William Kingdon Clifford, (born May 4, 1845, Exeter, Devon, England—died March 3, 1879, Madeira Islands, Portugal), British philosopher and mathematician who, influenced by the non-Euclidean geometries of Bernhard Riemann and Nikolay Lobachevsky, wrote “On the Space-Theory of Matter” (1876). He presented the idea that matter and energy are simply different types of curvature of space, thus foreshadowing Albert Einstein’s general theory of relativity.
Clifford was educated at King’s College, London, and at Trinity College, Cambridge, and was elected a fellow of the latter in 1868. In 1871 he was named professor of mathematics at University College, London. Three years later he was elected a fellow of the Royal Society.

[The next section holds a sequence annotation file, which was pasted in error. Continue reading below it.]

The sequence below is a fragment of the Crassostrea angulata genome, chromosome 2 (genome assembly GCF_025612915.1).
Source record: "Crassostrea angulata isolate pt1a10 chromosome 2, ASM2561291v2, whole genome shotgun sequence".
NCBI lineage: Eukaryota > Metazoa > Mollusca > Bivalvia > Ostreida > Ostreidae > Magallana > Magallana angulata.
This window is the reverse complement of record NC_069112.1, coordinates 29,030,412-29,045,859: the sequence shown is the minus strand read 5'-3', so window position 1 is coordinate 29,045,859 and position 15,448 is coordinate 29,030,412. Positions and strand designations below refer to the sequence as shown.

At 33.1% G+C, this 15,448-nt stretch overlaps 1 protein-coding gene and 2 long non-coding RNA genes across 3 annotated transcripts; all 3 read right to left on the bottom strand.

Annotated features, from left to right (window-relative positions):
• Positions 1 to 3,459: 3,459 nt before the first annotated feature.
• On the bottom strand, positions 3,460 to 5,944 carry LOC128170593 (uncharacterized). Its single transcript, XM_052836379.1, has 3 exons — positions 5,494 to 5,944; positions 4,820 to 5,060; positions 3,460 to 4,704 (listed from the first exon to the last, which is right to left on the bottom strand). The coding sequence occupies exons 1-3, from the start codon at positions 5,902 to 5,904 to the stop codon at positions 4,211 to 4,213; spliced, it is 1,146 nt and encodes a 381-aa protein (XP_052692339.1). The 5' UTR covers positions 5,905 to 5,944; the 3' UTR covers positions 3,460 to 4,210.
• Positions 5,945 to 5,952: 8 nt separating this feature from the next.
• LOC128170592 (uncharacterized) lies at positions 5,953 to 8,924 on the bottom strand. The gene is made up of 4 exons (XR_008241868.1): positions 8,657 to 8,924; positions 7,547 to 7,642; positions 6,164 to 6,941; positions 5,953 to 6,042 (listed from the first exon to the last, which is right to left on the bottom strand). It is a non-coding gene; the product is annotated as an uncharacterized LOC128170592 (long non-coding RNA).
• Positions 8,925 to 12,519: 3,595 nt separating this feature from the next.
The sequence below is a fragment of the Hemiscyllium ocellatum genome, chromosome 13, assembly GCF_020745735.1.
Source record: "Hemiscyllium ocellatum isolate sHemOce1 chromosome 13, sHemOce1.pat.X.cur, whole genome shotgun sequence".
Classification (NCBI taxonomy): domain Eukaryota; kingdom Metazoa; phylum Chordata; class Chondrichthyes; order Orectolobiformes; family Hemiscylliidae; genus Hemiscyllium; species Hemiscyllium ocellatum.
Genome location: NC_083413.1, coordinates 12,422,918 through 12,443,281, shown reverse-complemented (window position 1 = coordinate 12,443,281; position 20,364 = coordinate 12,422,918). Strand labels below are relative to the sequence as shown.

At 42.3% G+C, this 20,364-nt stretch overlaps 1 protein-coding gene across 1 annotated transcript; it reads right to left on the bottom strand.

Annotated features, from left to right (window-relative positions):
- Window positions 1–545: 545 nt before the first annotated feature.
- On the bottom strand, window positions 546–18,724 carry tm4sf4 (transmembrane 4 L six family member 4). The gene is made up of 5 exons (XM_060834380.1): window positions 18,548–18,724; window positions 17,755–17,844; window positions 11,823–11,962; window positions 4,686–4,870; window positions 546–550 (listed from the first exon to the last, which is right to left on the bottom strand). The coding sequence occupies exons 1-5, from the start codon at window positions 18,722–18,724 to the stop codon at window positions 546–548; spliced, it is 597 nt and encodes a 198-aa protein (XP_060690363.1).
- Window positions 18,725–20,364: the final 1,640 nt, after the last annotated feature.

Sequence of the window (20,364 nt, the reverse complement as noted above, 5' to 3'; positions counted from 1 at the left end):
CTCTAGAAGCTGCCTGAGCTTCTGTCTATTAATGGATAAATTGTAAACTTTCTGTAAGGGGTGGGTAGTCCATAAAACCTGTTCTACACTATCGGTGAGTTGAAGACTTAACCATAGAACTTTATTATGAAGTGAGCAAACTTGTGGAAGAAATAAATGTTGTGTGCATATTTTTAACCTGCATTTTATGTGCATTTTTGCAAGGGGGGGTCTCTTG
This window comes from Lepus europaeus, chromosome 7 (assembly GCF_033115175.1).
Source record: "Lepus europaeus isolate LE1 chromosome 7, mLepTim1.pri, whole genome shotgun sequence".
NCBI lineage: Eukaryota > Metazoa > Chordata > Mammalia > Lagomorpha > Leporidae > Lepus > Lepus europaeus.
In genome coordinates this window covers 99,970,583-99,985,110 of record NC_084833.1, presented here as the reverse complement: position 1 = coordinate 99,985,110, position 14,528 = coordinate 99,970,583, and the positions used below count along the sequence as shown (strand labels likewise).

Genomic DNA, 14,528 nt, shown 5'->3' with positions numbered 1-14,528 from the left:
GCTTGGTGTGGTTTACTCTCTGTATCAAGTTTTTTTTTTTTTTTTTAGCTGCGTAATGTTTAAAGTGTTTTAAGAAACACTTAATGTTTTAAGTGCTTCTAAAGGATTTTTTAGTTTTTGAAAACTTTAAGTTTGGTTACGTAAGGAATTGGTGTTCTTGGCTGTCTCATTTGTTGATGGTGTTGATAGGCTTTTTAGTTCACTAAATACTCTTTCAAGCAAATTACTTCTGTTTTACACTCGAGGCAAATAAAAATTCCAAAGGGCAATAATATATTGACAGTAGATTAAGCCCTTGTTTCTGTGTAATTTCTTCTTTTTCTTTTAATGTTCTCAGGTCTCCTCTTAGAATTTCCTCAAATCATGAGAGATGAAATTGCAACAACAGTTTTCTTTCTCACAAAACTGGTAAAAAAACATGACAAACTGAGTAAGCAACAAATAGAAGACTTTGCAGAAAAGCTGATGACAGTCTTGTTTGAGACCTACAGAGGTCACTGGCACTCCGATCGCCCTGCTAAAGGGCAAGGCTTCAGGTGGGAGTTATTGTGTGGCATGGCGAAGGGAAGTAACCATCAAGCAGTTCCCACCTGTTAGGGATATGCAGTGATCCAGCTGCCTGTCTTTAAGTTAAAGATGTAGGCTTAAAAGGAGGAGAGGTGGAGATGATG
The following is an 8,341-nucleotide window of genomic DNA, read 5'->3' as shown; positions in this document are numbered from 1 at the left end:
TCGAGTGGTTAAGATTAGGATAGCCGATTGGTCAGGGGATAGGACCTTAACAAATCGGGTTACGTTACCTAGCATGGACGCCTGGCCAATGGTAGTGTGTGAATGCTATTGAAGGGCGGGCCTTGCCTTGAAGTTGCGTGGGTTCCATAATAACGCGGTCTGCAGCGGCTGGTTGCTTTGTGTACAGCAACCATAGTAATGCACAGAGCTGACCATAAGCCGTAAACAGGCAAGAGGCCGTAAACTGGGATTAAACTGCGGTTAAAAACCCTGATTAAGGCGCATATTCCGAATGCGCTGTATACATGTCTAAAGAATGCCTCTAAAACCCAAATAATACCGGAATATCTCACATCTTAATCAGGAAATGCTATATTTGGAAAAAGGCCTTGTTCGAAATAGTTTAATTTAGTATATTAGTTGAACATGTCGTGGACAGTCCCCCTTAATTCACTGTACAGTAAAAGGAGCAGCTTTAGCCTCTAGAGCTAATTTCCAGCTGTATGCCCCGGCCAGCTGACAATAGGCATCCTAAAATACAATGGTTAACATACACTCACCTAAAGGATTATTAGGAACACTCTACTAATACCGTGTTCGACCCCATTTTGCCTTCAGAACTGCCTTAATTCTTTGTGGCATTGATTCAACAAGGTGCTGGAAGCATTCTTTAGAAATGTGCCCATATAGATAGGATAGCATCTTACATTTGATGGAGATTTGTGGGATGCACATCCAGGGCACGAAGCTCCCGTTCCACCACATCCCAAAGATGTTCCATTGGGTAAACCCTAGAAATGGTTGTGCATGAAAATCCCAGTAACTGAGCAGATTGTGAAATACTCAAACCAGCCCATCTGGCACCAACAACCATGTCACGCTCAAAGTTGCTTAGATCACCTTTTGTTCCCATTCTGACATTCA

Not Stated. (1879). William Kingdon Clifford. Retrieved from https://commons.wikimedia.org/wiki/File:Portrait_of_William_Kingdon_Clifford.jpg
William Kingdon Clifford. (2018, May 2). Retrieved October 31, 2018, from https://www.britannica.com/biography/William-Kingdon-Clifford